How is fenugreek consumed?
Due to the limited use of this grain in the West, this is a very common question among the discoverers of this grain.
In the picture: a packet of fenugreek. The most common format that fenugreek can be purchased.
The first feature that can call the attention of this grain is its pungent aroma and bitter taste.
Actually, we may have consumed this food with the curry mixture, because fenugreek is responsible for the bitterness of some of these spice blends.
Fenugreek in the Mediterranean diet appears in Egyptian papyri 1.500aC. However, nowadays, usually with little culture of culinary tradition, we do not know how to introduce this food on our plates.
Fenugreek usage in food
- Fenugreek sprouts: ideal for taking in salad. Seeds are soaked for 12 hours and kept at room temperature (20 º C approx.) For 4-6 days. They are eaten raw, having a spicy flavor that can be added to salads.
- Aromatic spice: ground grain or flour of fenugreek. When ground, the seeds can be added to curry and mango chutney. Also serve to flavor brines and spice mixtures . The bitter taste of the seeds goes well with breads of all kinds, vegetables, couscous, soups, salads, dressings, pickled vegetables, dried apricots or nuts.
- Toasted seeds: some advise to lightly toast the grain so as to peel all its flavor, when cooked. However, if we exceed cooking, this will emphasize too much the bitter taste of fenugreek.
- Seeds with nuts: a very healthy way to combine healthy fenugreek fruit and dried fruit.
- Cooked seeds: used roasted previously. As simple as adding our seeds to stews, cooking baked, stewed, boiled vegetables, steamed vegetables, etc.. It is recommended to combine with other spices to soften the bitter taste.
- In sauces, stews and soups: if something can be taken into consideration from the food industry, or something that this industry has plagiarized from the traditional use of fenugreek is to employ it as a thickener. You should use the fenugreek flour (ground seeds) and add a small amount to your culinary preparation you want thicken. It provides color, thickness and flavor to rice, casseroles, stews, soups, sauces, etc..
Fenugreek in Gastronomy
We propose a gastronomic journey through the history of this grain, so as to know how it is cooked and combined with foods and spices, and to introduce it in our food.
- Saltah: national dish of Yemen in the Middle East. It consists of a beef stew (Maraq) prepared with hulbah sauce and a spicy sauce (sahowqa - containing chilli, tomato, garlic and other aromatics). It is served with rice, potatoes or vegetables and eaten with typical Yemeni flatbread. The origin of this dish comes from Turkey, its neighbor, in former Ottoman Turkish raids into Yemen. Subsequent Yemeni modifications configured saltah Recipe .
- Hilbeh or hulbah sauce, This sauce is the Yemeni national cooking. It is prepared with fenugreek and chilies.
- Ghormeh Sabzi: vegetable stew (usually beans) of Persian origin. Cook the vegetables with a mixture of vegetables and herbs. This mixture of vegetables can vary widely in their ingredients, although mainly contains sautéed spinach, leek, onion, parsley, cilantro and ground fenugreek (shambalileh). Served with pilaf rice.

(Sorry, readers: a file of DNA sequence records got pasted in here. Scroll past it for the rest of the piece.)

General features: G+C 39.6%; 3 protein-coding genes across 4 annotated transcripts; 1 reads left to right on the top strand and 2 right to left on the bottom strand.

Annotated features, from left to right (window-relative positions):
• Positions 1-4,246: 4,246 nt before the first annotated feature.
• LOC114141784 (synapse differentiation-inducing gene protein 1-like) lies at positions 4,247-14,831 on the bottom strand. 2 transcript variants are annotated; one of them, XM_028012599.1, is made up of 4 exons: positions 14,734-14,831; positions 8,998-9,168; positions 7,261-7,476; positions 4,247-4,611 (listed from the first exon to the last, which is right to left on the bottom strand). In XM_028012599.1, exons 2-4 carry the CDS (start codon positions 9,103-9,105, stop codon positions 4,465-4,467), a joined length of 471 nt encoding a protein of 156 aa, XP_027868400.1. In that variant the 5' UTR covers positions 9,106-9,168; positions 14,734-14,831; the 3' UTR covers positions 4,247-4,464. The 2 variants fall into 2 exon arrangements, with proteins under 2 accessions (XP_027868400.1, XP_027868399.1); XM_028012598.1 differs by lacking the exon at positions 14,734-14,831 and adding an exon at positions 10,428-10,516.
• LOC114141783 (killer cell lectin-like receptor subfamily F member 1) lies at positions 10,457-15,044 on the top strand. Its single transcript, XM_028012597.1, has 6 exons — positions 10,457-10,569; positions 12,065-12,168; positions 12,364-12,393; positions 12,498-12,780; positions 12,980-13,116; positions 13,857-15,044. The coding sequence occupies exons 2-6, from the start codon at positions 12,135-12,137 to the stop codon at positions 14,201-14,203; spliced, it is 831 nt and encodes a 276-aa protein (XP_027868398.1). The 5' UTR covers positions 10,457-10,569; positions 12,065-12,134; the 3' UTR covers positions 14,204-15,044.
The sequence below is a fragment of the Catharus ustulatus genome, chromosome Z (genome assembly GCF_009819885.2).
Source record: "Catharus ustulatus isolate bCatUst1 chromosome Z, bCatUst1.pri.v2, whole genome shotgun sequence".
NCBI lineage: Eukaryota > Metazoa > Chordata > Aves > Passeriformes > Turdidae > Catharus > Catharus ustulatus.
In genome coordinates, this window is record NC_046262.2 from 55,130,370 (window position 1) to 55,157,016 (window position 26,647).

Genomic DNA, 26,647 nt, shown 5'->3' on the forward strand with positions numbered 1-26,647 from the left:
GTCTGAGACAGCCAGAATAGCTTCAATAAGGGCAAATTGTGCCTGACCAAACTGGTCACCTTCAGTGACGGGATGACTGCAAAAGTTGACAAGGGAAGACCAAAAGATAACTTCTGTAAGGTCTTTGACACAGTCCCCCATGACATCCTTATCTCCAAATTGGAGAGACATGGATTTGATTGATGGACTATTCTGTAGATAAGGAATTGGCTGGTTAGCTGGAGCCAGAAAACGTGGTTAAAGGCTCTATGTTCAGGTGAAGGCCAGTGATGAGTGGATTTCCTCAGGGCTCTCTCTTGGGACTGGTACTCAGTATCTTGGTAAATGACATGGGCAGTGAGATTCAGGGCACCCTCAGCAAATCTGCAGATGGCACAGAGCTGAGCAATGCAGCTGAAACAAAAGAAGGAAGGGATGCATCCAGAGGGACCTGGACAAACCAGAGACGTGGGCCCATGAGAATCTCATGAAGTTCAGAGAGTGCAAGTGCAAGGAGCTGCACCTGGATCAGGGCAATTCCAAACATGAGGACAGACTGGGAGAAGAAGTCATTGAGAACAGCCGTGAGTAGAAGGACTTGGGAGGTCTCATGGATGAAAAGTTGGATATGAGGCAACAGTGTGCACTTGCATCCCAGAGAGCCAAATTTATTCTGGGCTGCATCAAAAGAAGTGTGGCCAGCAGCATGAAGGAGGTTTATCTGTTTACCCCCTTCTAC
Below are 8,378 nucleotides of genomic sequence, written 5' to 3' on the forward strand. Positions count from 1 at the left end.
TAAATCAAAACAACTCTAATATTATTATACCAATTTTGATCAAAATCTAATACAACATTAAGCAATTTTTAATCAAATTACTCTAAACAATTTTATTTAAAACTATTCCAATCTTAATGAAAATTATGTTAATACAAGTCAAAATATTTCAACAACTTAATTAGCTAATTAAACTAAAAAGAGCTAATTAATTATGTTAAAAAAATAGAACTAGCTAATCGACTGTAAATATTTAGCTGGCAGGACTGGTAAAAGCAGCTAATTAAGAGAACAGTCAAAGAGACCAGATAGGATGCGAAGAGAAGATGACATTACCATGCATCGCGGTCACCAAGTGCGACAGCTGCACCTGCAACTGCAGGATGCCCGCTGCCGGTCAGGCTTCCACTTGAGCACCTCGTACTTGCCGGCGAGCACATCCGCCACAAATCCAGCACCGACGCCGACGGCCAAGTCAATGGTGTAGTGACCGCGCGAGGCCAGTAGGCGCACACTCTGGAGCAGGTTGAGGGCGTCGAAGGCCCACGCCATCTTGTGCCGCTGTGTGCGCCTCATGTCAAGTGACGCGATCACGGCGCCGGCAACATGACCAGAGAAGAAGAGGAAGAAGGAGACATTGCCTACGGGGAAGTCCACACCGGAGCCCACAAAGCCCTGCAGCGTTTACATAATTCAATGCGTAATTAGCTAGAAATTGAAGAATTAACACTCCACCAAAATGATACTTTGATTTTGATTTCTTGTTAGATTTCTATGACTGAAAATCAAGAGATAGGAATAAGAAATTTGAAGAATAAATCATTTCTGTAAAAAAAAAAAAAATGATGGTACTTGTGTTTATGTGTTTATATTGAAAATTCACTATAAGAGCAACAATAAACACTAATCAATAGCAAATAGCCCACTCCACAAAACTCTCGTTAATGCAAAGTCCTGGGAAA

- Tarka dal: vegetable dish originating from India, which is flavored with a blend of spices including fenugreek.
- Methi Naan: yeast bread typical of India. Methi means fenugreek, and Naan is the name given to this type of bread.
- Seeds fries: when the seed germinates, in some areas of South India, they fry fenugreek seedlings (when the germinated only has two leaves) and served as an appetizer. It tastes very bitter to Western palates that are not usually used.
Traditional spice blends
Undoubtedly medicinal spices have exerted an important role in food for centuries. A sample of the importance spices have had in culture can be found in the wide variety of traditional aromatic blends, especially in Eastern populations, from which many aromatic plants come from.
Because of its bitter taste, fenugreek is an essential ingredient in these mixtures. This is due not only to the tradition of consumption in these countries, but also to the properties that Ayurveda and Chinese medicine give to the combination of sweet, salty, sour and bitter, where fenugreek plays an important role.
- Fenugreek is part of curry in India, known as garam masala, to which it gives a peculiar bitterness.
- It is one of the ingredients in the Tamil spice mix sambaar Podi, consumed in South India. This mix contains lentils, coriander seeds, chili and fenugreek seeds. In the West is known as Sambhar mix.
- This bitter seed is also an essential ingredient in Bengali five spice mix Phoron Paanch (Paanch meaning five, and Phoron means spices). It is a combination of cumin seeds, fennel, fenugreek and mustard in the same proportion.
- In Georgia and the entire Caucasus region, we can find the spice mixture Khmeli - suneli. In this case, you use the dried leaves or fenugreek plant. The herbs used are dill, cilantro, basil, bay, marjoram, fenugreek, parsley, saffron, black pepper, celery, thyme, hyssop, mint and chili.
- In Ethiopia there is a spice mix called Berbere or Berber, which is a mixture of dried red chilies, cumin, coriander, cloves, allspice, black pepper, cardamom, ground ginger, nutmeg, fenugreek and salt.
- Fenugreek is also part of the popular spice mix Raz el Hanout, originally from Morocco. Contains black pepper, coriander, cumin, cloves, cardamom, turmeric, cinnamon, ground ginger, nutmeg and red chillies.
More information on fenugreek recipes .
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This material is for informational purposes only. In case of doubt, consult the doctor.
"Botanical" is not responsible for damages caused by self-medication.